Truck scales help industries keep track of their inventory successfully. Suffice to say, such calculations are crucial for running a good business. For optimal performance, businesses must calibrate their truck scales regularly. However, novice mistakes regarding calibration can strike. Dive into these essential truck scale calibration tips so you can use your weighing device to its full potential.
Keep It Consistent
The frequency with which facilities calibrate truck scales is unique to each workplace. For instance, how frequently you use a scale determines your calibration schedule. On the one hand, busy truck scales should receive calibration once a month. On the other hand, truck scales that don’t see regular use typically only need one or two calibrations throughout the year.
For the best results, analyze your workflow and determine how frequently to calibrate scales. Furthermore, put together a concise schedule to ensure all relevant employees do their part. Plus, you can follow up on scheduled calibrations to see whether employees are doing it when necessary.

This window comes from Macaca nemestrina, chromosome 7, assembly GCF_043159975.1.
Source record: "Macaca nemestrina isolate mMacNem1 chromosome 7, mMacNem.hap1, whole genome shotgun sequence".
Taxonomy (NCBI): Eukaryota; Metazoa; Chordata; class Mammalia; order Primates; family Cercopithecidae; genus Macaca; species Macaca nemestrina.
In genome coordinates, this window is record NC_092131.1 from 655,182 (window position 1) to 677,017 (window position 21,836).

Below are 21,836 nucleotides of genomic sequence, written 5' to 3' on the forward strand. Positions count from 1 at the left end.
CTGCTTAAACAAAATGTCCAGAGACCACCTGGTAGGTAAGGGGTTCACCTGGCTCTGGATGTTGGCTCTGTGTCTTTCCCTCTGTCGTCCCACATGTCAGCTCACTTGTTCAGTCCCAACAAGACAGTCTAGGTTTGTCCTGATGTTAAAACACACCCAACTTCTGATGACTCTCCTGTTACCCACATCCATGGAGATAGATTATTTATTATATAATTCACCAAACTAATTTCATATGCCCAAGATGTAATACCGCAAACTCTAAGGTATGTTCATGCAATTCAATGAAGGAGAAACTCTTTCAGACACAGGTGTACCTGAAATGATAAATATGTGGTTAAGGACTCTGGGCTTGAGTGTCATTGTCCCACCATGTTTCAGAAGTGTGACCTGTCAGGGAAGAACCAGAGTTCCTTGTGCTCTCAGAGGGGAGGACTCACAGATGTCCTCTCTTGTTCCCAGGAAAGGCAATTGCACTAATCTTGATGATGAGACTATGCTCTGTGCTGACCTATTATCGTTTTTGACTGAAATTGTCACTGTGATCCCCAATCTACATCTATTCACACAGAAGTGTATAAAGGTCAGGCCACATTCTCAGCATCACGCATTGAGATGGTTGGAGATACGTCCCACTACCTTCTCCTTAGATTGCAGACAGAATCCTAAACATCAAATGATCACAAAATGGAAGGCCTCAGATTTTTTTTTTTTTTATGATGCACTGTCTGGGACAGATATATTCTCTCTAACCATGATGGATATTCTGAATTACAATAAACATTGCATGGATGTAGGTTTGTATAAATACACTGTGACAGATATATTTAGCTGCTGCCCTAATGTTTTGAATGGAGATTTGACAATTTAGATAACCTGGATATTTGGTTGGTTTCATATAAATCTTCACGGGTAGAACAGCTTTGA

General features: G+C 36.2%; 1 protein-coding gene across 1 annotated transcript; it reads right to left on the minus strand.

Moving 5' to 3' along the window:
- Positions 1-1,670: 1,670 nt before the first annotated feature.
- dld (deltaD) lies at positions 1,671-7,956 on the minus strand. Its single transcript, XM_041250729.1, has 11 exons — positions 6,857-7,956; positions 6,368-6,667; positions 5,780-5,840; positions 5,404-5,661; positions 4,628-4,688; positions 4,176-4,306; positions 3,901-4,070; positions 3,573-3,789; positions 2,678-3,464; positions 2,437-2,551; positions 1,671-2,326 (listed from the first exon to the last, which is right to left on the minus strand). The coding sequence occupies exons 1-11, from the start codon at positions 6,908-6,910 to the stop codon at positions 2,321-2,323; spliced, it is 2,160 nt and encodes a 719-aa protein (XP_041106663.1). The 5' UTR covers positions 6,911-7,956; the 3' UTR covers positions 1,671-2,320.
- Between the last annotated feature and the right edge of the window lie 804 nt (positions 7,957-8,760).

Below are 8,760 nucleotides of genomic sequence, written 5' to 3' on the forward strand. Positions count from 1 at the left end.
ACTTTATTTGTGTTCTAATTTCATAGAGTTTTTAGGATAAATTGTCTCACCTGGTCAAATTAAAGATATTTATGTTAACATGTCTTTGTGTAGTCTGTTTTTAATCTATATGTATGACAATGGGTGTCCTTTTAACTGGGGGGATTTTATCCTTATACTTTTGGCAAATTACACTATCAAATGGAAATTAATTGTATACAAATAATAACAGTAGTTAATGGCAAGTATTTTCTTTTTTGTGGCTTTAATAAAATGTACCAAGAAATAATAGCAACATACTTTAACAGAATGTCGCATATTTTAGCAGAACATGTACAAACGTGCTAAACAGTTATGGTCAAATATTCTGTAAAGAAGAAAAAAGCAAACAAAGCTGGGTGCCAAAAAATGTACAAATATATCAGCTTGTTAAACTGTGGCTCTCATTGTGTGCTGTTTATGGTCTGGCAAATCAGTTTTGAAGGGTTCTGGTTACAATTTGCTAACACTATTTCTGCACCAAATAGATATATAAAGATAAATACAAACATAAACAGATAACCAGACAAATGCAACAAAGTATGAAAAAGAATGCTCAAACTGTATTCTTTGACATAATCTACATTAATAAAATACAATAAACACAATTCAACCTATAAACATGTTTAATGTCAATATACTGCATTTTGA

Conduct an Inspection
You can find distinct differences between in-ground and portable truck scales, but both require immense care and maintenance. No matter your scale choice, proper upkeep is essential. Beyond calibration, routine inspections are the key to keeping truck scales in good condition. So, instead of scheduling inspections and calibrations separately, if possible, schedule them together.
In doing so, you can knock out two birds with one stone, and your scale will be all the better for it. Additionally, during the inspection, employees should search for any debris in or on the scale, such as dirt. Furthermore, employees should inspect for any noticeable damage to wires and other scale components. That way, your facility can make repairs quickly and carefully.
Learn the Tests
Conducting three specific tests is one of the essential truck scale calibration tips because each is equally important. The three calibration processes are the linearity, repeatability, and eccentricity tests. During the linearity test, businesses send groups of trucks over the scale with varying pre-determined weights to see if it calculates loads properly. Next, the repeatability test includes putting a specified weight on the scale, removing it, and then testing it again to ensure consistency and accuracy.
Ideally, you should run the repeatability test several times. Finally, the eccentricity test requires taking a specified weight and placing it on various parts of the scale. As a result, you can ensure the scale calculates correct weights no matter where the load is sitting on the device.